Today, I explain how Barbara Walters came to terms with Gilda Radner’s famous “Baba Wawa” parody of Walters.
This is Quite a Story, a sort of catch-all feature where I share short, interesting anecdotes from interviews or books that don’t really fit into any other feature.
It’s interesting how certain things that are just constant parts of the world of pop culture seem to be almost out of time, but obviously NOTHING is “out of time.” It’s always very much OF its time, even if it is something that is unusual for the time. Thus, while Gilda Radner’s “Baba Wawa” satire of Barbara Walters on Saturday Night Live is now iconic…
and just seems like a thing people do, like Cheri Oteri’s later Walters SNL impression…
when Radner started doing “Baba Wawa,” news anchor impressions really WEREN’T a thing, mostly because news anchors were just so…THERE, ya know? Walter Cronkite had a very memorable persona, and he easily COULD have been parodied, but people mostly just stayed away from mocking anchors. There just wasn’t a lot of room for a comedic hook there.
That’s why you could easily understand why Walters was so irked when suddenly she, as the first female news anchor, COINCIDENTALLY became the first one that became parodied. She finally got to the top of this distinguished profession, and then she became a famous parody, and the parody was a bit of an absurd one, as Walters DIDN’T really have trouble with her Rs. It was an affectation that Radner made up for the bit.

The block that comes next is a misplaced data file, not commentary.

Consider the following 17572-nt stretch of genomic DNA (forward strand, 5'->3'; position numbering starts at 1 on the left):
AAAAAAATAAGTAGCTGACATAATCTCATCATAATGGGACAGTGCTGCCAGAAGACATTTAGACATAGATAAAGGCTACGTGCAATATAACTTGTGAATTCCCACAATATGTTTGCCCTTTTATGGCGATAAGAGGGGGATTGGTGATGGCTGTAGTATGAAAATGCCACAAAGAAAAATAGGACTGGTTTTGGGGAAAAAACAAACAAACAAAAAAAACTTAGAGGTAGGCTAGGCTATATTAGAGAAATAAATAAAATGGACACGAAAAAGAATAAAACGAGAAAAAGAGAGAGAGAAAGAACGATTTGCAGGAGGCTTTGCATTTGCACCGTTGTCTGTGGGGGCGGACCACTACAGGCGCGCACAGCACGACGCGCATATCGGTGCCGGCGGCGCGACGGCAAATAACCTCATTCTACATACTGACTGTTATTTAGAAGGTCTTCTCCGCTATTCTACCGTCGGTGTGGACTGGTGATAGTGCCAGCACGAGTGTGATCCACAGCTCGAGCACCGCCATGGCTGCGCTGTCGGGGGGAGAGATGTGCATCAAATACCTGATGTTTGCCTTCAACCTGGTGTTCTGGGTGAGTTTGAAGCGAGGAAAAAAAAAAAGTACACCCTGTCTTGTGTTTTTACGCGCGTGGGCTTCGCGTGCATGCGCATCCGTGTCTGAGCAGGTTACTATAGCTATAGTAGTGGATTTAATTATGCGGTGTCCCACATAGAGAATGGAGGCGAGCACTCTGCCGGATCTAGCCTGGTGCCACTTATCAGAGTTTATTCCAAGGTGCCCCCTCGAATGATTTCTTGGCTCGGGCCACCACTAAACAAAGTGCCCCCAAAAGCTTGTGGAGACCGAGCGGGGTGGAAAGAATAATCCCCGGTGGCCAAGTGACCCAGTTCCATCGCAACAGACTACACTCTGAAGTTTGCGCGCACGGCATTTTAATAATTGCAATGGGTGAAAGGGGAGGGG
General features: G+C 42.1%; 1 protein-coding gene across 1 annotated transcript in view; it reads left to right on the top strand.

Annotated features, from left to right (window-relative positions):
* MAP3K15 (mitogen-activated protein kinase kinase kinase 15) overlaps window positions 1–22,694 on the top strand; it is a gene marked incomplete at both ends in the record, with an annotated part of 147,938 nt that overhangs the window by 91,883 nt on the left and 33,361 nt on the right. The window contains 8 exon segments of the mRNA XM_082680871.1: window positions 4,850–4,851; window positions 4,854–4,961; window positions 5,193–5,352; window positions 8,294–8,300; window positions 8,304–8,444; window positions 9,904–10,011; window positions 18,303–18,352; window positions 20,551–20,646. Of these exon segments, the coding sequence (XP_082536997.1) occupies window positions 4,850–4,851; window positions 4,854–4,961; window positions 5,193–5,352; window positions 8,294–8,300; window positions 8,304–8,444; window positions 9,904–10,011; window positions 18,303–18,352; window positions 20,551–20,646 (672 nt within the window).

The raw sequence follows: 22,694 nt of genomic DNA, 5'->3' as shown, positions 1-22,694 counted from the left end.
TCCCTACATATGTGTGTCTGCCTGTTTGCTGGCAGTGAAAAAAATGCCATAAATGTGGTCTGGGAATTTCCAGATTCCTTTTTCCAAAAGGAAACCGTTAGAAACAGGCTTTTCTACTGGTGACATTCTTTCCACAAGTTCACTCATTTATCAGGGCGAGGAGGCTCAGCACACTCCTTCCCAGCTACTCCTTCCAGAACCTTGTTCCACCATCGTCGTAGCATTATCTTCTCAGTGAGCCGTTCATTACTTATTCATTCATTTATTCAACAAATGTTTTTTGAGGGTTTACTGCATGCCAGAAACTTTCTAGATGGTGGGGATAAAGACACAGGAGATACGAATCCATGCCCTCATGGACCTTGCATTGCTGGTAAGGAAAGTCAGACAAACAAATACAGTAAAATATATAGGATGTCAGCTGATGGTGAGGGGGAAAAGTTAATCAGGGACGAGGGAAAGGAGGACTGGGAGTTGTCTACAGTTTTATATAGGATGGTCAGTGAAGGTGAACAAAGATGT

Here’s a contemporary Walters interview from the time with Barbra Streisand, so you can even hear how Walters says “Barbra,” and it’s certainly not anything like “Baba.”
Walters obviously had a very distinctive way of talking (again, though, so did many of her male contemporaries, like Cronkite), but unlike Oteri, Radner went in a different direction. And honestly, I don’t even mean to say that Radner did anything wrong (outside the general sense of “Why was this the first news anchor who got parodied?” sense, but that’s far beyond Gilda Radner). Exaggerating stuff to the point of absurdity is a normal enough thing in impressions. I’m just saying that you could easily see why it was so irritating at the time to Walters.
Ultimately, though, the turning point for Walters came as she told the Television Academy, “I hated the Gilda Radner ‘Baba Wawa’ until I walked into my daughter’s room one night and she was up late watching TV. It was a Saturday night. I asked what she was doing, and she said, ‘I’m watching Baba Wawa.’ I said, “Well, but, look what she’s doing!’ And she said, ‘Oh, mommy, lighten up.'”
And so she did. Later, she noted that when Radner passed away in 1989, “Years later, when Gilda died, I sent her husband [actor Gene Wilder] a sympathy note and signed it Barbara Wawa. Gilda was so wonderful — the sketch immortalized me — but at the time I wasn’t so thrilled.”
RIP, Ms. Walters.
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